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: the number of people per square km, population / area km squared.
the pattern of where people are located in a country.
Ecumene: the inhibited area of a country-our ecumene has been described as an “archipelago,” In other words, as a chain of islands or clusters of population.
the inhibited area of a country-our ecumene has been described as an “archipelago,” In other words, as a chain of islands or clusters of population.
communities with a population over 1000
communities with a population 1000 and under
process of changing from rural to urban
A system or organization in which people or groups are ranked one above the other according to status or authority.
In geography, a threshold population is the minimum number of people necessary before a particular good or service can be provided in an area.
Low order goods/services:
Goods and services with low range and a low threshold population like daily newspaper, bread. The goods are often convenience goods.
Middle order goods/services:
Goods and services with a middle range and middle threshold population such as items you buy weekly or monthly. They are services or goods we only need from time to time, like clothing stores, office stores, hair salons, doctor’s offices.
High order goods and services:
require a large threshold population, are expensive and purchased infrequently, such as a hospital that provides specialized treatment, furniture, electronic goods, and financial expertise. These goods are usually shopping goods.
for every basic job created, 3 more non basic are created as a result. Institutional land use: land used for something run by society or by public authorities, like schools, hospitals, government offices, places of worship. 10% of a city is taken up by institutional land.
- ransportation between cities
- E.G. greyhound
- transportation within cities
- grand river transit
Using standard (all the same) sized aluminum containers to share both bulk and individual goods.
the first people in any land
the aboriginal people of Canada
: eaters of raw meat
the people of the seal
to make a nation lose their culture and adapt to a culture that is not originally theirs.
claim available to first nations who never signed treaties in the past that deals with many issues, including land ownership, self-government, ownership and control of resources, hunting/fishing/trapping rights, and financial compensations. Step one in the treaty making process.
First Nation’s claim based on a belief that the government didn’t follow everything they said they would. Step 2 in the treaty making process.
- to come to a country of which one is not a native, usually forpermanent
to leave one country to settle in another.
language, customs, tradition, food, religion, etc. That new immigrates bring with them.
Ethnic launching pad:
a neighbourhood/market where new immigrants can access goods and services they would of had in their homelands.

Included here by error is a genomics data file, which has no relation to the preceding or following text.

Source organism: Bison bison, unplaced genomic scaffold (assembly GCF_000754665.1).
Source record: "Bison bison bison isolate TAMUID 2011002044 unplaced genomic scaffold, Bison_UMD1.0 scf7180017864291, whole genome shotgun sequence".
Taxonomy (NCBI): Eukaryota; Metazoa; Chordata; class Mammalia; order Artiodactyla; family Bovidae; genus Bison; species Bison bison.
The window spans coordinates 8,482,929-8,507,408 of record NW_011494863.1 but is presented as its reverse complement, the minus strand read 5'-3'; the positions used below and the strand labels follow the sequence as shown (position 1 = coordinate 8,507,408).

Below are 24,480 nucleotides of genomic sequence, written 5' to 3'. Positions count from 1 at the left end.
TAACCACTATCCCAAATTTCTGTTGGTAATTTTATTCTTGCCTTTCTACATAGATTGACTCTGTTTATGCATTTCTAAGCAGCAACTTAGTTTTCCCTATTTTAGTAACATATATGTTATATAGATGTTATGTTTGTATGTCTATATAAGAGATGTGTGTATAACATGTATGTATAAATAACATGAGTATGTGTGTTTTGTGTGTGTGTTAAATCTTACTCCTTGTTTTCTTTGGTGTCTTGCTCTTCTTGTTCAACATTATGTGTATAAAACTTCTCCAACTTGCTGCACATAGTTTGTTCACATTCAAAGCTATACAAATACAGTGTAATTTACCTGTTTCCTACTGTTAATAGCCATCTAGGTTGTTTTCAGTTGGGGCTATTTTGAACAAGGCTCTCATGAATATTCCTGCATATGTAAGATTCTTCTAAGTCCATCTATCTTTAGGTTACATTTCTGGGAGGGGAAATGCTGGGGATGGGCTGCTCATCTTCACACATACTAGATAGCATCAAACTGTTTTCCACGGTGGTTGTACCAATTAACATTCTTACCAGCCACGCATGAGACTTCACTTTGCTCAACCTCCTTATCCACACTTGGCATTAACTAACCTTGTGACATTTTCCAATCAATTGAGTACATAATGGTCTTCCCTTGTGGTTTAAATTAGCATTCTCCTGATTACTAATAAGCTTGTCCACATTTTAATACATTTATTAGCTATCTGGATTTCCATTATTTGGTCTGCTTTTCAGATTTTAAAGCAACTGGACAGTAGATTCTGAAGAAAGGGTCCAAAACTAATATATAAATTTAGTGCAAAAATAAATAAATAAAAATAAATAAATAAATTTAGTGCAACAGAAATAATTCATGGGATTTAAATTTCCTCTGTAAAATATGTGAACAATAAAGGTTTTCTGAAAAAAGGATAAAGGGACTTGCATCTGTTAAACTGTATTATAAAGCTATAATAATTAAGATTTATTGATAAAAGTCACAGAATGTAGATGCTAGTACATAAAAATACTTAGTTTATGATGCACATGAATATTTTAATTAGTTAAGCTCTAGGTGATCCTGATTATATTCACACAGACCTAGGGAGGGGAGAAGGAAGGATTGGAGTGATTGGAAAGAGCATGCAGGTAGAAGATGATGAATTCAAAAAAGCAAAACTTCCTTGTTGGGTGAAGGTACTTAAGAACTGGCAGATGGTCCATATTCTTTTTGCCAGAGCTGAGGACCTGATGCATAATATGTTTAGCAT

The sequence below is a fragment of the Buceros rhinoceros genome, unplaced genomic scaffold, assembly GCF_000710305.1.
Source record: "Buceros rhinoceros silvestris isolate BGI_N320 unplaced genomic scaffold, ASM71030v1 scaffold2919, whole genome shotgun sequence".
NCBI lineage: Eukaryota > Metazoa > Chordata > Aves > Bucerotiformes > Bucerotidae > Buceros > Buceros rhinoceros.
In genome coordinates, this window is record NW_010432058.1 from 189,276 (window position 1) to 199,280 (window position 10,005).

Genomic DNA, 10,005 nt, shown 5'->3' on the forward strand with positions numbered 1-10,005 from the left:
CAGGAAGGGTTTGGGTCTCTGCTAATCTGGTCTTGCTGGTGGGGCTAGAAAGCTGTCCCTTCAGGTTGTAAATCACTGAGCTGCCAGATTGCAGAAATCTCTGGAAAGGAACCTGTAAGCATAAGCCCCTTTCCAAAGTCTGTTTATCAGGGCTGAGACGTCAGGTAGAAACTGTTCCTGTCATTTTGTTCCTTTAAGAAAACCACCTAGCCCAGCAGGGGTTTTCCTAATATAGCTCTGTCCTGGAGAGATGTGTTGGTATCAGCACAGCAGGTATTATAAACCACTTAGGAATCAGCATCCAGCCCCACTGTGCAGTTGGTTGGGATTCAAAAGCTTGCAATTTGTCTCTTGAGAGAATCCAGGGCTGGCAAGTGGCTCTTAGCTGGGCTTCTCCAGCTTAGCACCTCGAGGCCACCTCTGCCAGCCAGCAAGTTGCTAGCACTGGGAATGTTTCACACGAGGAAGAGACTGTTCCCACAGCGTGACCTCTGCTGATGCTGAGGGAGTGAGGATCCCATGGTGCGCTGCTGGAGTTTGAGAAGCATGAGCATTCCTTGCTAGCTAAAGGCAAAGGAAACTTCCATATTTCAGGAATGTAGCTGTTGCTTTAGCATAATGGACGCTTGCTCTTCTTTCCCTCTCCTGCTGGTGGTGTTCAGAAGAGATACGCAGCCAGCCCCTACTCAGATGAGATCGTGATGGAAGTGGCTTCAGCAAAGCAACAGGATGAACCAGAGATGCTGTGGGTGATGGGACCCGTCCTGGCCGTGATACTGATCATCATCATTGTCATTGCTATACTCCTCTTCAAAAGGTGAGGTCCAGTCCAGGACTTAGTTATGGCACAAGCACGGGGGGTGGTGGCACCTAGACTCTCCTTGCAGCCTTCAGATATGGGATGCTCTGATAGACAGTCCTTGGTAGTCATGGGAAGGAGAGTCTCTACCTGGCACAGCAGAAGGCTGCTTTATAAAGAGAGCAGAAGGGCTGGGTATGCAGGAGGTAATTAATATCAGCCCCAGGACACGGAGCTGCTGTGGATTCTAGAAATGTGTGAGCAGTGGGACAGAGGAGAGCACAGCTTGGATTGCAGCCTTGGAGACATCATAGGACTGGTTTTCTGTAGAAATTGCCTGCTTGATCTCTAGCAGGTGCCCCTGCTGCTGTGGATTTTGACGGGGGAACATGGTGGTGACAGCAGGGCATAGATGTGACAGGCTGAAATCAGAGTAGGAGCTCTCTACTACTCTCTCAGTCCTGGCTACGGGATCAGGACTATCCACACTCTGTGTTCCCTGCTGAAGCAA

reasons that cause people to leave their country, like war, absence of human rights, poor economic and educational opportunities, religion persecution, terrorism, natural disaster
factors that draw people to a country, like lower taxes, job opportunities.
a system used to assess applicants' eligibility for living in a country, based on points
number of births per 1000 people
number of deaths per 1000 people
number of new Canadians who have emigrated here from another country per 1000 people of Canada’s population
population in one year who emigrated per 1000 people
Population growth rate:
- Measurement that combines both natural increase and net migration to calculate the overall growth of a countrys population.
- (birth rate-death rate) + (immigration rate-emigration rate)
natural increase rate:
Difference between the birth rate and the death rate of a country. (Birth rate - death rate) ( If the death rate is higher than the birth rate, it becomes natural decrease rate)
Net migration rate:
Difference between immigrating to a country and people emmigrating from the same country ( immigration rate - emmigration rate)
Portion of the population that is not in the work force; people under 14 and over 65
Rule of 70:
making an estimate of the doubling time of the population by dividing 70 (it’s the life expectancy or a person) by the population growth rate and it gives you an estimate of the doubling time.
This occurred from 1946- 1961 due to good economical times. This surge in births increased the dependency load and there was great need for providing services such as elementary schools.
Decreasing Population :
Stable population: Has a relatively even distribution across the age groups, tapering towards upper age groups. The population is neither increasing nor decreasing
Decreasing Population : Has a wide middle and top with a large % of the population beyond child bearing years. It is distinguished by a narrow base indicating a low birth rate
Increasing population: Has a wide base indicating high birth rate, more than 50% of population is under 50 years of age with a large % in child bearing years.
Distribution of homes towns, villages farms and cities in an area
Pattern showing where people live in an area.
Permanent settlement of people in an area that is well removed from large urban centres
: A small stream or river that joins a large stream or river
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